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New Disaster Spills Toxins Into Chinese River

A small boat amid the toxic spill on the Songhua River (file photo) (AFP) 22 December 2005 -- A toxic spill is threatening water supplies in several Chinese big cities, the second environmental disaster of its kind in China in just over a month.

Cadmium from a zinc smelter spilled into the Beijiang River in the southern province of Guangdong during repair work on equipment last week.

Cadmium can cause bone diseases and damage the liver and kidney.

As a result of the accident, the 500,000 inhabitants of the city of Shaoguan spent 20 December without drinking water.

Ninety kilometers downstream, Yingde has begun drawing drinking water for its 100,000 residents from a nearby reservoir.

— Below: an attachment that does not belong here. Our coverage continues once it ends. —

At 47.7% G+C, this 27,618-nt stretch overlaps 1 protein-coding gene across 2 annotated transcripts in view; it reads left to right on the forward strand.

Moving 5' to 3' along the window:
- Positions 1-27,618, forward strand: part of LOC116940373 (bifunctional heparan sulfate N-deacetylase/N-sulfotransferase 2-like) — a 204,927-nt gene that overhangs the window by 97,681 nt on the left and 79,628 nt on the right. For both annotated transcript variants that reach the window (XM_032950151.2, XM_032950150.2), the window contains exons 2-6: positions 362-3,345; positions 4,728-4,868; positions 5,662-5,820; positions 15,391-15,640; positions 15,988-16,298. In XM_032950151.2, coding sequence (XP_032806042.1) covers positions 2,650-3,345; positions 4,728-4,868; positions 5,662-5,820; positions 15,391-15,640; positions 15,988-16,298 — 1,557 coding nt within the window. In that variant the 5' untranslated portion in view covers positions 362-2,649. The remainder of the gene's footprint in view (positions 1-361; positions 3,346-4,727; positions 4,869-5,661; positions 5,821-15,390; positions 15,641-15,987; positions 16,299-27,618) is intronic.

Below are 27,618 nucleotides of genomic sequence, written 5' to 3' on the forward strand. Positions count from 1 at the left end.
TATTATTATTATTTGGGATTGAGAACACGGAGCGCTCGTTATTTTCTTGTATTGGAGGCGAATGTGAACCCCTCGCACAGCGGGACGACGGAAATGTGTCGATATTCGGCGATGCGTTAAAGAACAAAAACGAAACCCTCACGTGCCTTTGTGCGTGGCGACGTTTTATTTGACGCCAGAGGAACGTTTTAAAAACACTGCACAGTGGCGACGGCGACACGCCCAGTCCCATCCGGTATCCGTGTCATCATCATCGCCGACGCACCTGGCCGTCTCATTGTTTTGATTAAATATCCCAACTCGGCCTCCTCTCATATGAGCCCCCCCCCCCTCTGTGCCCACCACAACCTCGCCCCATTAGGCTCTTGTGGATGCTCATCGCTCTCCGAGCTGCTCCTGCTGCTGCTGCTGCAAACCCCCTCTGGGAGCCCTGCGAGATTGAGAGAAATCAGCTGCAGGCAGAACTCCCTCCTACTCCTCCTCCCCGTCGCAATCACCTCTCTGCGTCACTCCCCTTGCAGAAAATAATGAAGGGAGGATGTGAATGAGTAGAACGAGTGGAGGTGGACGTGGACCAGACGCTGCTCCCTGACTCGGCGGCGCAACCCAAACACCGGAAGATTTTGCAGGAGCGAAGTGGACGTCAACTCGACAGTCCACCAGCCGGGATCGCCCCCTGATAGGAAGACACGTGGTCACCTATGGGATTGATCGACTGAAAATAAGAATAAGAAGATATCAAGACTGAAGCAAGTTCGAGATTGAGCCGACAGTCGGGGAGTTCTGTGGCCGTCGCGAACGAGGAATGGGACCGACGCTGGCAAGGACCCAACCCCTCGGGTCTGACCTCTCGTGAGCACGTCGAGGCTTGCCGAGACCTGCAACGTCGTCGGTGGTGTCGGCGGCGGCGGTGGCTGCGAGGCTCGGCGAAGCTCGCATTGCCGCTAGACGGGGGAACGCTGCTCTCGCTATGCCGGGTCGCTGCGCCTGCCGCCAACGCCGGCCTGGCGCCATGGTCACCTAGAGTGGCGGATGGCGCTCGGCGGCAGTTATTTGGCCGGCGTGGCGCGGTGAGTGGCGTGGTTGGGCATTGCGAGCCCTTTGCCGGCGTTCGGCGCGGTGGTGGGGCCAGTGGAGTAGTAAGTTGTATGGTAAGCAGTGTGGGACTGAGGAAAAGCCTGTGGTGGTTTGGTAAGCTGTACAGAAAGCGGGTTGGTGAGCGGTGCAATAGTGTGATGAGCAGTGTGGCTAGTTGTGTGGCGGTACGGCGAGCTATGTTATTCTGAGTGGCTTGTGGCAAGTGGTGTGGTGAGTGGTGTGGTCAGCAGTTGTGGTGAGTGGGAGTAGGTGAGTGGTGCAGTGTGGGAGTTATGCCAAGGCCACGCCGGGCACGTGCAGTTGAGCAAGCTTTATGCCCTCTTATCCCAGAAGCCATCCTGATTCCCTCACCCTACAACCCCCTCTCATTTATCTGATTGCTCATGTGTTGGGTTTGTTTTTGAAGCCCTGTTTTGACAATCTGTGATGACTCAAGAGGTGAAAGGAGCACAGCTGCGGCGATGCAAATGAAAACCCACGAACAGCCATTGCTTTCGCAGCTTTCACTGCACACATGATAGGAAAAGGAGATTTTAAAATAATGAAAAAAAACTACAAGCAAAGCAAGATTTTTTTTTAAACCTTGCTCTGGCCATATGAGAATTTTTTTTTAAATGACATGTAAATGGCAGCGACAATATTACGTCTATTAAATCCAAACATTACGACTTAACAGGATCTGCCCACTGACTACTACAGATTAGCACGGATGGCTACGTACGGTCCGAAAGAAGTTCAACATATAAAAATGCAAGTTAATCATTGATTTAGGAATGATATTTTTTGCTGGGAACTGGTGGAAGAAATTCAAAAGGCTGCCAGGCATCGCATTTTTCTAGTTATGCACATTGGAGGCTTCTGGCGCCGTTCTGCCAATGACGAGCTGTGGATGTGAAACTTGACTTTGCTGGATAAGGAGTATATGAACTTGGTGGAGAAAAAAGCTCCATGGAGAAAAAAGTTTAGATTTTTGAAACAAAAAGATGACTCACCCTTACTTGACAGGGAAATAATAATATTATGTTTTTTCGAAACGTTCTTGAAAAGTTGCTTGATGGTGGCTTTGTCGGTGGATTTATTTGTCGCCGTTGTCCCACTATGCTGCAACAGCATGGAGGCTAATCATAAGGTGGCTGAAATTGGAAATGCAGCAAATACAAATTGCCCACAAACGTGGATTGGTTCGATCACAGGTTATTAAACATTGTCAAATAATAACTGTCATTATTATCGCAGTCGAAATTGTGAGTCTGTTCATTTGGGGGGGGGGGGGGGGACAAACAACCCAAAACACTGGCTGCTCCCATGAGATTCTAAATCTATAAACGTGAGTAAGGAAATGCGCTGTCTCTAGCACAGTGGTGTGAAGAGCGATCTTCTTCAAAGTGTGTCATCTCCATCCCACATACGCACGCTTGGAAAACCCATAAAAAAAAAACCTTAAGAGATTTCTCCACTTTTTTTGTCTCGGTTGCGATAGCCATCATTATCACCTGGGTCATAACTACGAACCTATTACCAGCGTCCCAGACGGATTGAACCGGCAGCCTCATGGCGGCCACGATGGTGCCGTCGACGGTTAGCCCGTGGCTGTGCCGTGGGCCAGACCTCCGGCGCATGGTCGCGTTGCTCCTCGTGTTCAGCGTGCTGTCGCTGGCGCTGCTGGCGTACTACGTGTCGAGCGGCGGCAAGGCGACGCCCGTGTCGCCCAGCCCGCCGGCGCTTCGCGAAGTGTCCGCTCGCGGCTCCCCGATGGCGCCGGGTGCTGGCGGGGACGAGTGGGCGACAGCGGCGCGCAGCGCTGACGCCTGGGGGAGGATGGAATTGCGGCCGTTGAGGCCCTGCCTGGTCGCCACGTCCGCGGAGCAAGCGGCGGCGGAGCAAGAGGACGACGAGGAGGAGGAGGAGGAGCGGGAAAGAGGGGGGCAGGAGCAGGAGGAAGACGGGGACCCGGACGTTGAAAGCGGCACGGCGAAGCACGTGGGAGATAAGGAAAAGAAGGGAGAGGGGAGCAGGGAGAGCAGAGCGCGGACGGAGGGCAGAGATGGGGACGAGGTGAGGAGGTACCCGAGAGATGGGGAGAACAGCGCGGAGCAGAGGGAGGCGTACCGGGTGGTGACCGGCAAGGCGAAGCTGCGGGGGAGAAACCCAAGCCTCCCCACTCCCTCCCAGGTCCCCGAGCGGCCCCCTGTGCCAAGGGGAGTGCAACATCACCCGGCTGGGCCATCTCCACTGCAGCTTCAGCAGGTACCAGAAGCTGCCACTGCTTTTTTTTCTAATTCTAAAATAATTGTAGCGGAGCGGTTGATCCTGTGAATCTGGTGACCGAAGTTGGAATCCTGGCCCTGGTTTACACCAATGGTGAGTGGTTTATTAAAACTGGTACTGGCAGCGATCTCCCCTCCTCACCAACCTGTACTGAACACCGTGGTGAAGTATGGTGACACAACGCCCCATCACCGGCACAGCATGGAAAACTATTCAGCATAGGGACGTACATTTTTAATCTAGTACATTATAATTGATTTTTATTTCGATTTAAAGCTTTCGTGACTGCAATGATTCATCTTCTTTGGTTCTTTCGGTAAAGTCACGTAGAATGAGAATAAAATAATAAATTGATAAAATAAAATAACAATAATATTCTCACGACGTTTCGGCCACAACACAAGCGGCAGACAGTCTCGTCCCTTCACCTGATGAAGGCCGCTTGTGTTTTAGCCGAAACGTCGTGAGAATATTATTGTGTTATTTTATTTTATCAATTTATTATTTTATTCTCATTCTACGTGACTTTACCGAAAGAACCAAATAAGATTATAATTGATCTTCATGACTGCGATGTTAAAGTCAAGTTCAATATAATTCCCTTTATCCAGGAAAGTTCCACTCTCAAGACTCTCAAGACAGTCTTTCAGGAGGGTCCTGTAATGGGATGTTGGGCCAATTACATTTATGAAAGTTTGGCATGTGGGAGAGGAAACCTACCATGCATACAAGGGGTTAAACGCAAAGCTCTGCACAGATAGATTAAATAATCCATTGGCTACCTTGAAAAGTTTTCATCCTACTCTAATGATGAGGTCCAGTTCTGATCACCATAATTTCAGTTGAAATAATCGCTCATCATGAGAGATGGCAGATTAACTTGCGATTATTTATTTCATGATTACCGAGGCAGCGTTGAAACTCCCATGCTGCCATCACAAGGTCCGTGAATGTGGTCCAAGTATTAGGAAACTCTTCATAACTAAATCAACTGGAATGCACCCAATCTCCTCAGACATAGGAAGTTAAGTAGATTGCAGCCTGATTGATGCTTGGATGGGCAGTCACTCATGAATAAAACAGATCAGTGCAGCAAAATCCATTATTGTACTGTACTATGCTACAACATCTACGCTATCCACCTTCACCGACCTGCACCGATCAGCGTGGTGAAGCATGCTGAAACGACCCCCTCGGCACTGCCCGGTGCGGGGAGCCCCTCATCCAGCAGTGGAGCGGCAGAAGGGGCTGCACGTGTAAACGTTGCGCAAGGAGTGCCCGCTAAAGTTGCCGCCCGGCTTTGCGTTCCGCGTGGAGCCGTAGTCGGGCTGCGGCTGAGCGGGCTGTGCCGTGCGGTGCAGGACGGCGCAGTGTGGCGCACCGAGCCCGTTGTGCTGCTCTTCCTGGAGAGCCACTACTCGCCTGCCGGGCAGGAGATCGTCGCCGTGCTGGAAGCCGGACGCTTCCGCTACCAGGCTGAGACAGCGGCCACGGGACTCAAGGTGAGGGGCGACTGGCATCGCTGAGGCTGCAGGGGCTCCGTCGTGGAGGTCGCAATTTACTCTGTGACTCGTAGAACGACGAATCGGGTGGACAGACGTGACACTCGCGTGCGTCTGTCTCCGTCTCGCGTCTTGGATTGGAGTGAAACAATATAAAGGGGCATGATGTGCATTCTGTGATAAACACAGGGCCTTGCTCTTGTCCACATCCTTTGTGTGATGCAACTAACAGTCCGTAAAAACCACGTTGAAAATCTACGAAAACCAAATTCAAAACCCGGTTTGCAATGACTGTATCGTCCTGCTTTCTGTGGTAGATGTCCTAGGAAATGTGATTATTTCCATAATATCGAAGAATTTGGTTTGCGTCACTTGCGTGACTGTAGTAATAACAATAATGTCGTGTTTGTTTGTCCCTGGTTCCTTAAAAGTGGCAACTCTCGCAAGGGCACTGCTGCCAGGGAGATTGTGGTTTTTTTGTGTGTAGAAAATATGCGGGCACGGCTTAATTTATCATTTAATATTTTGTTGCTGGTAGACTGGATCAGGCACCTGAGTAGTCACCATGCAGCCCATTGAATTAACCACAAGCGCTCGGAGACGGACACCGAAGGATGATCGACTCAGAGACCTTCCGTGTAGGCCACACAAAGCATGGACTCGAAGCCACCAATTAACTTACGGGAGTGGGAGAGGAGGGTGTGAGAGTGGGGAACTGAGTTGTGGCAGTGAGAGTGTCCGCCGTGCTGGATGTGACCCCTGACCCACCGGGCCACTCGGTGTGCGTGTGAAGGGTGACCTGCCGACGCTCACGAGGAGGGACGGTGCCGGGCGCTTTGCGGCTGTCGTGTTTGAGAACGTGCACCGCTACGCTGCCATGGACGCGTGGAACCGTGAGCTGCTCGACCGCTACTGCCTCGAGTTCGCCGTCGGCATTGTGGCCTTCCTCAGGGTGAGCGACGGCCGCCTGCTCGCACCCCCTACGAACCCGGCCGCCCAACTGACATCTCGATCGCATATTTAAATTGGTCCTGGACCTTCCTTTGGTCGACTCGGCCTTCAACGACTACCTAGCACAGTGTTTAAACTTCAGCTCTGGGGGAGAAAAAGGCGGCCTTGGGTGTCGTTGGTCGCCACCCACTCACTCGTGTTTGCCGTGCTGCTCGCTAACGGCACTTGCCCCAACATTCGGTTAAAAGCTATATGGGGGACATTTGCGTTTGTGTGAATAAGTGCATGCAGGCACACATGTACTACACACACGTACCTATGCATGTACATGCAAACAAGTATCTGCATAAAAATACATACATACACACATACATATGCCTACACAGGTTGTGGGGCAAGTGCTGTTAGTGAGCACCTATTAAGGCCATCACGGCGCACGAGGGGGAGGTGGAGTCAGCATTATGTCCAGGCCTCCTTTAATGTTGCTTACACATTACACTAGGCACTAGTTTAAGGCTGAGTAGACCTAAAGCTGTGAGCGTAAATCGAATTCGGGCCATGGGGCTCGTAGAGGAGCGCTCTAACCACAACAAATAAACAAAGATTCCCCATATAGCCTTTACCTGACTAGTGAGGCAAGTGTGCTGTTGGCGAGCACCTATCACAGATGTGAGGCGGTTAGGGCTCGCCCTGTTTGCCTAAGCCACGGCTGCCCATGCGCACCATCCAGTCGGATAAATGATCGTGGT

The spill is expected to be diluted by the time it reaches Guangzhou, a city of more than 6.5 million people. Water levels at a dam upriver have already been lowered in an effort to the reduce the concentration of pollutants in the river.

Last month an explosion at a northern chemical factory spilled benzene into the Songhua River. The toxic slick has since reached Russia's Amur River and is expected to reach Khabarovsk today.


Chinese Chemical Spill

Chinese Chemical Spill

A slick of toxic benzene and other chemicals is moving from China's Songhua River toward the Amur River in Russia's Far East. Russian authorities fear the consequences when the 80-kilometer-long toxic slick reaches the city of Khabarovsk, which relies on the Amur for its water supply.

Officials say supplies of clean water and filtering charcoal are being stockpiled in Khabarovsk. Russian authorities have warned that more than 1 million people living along the Amur could be affected by the contaminants. The spill is the result of an explosion on November 13, 2005, at a Chinese chemical plant in the city of Jilin....(more)

See also:

After Chinese Toxic Spill, Russian Environmentalists Raise Concerns About Ecological Policy

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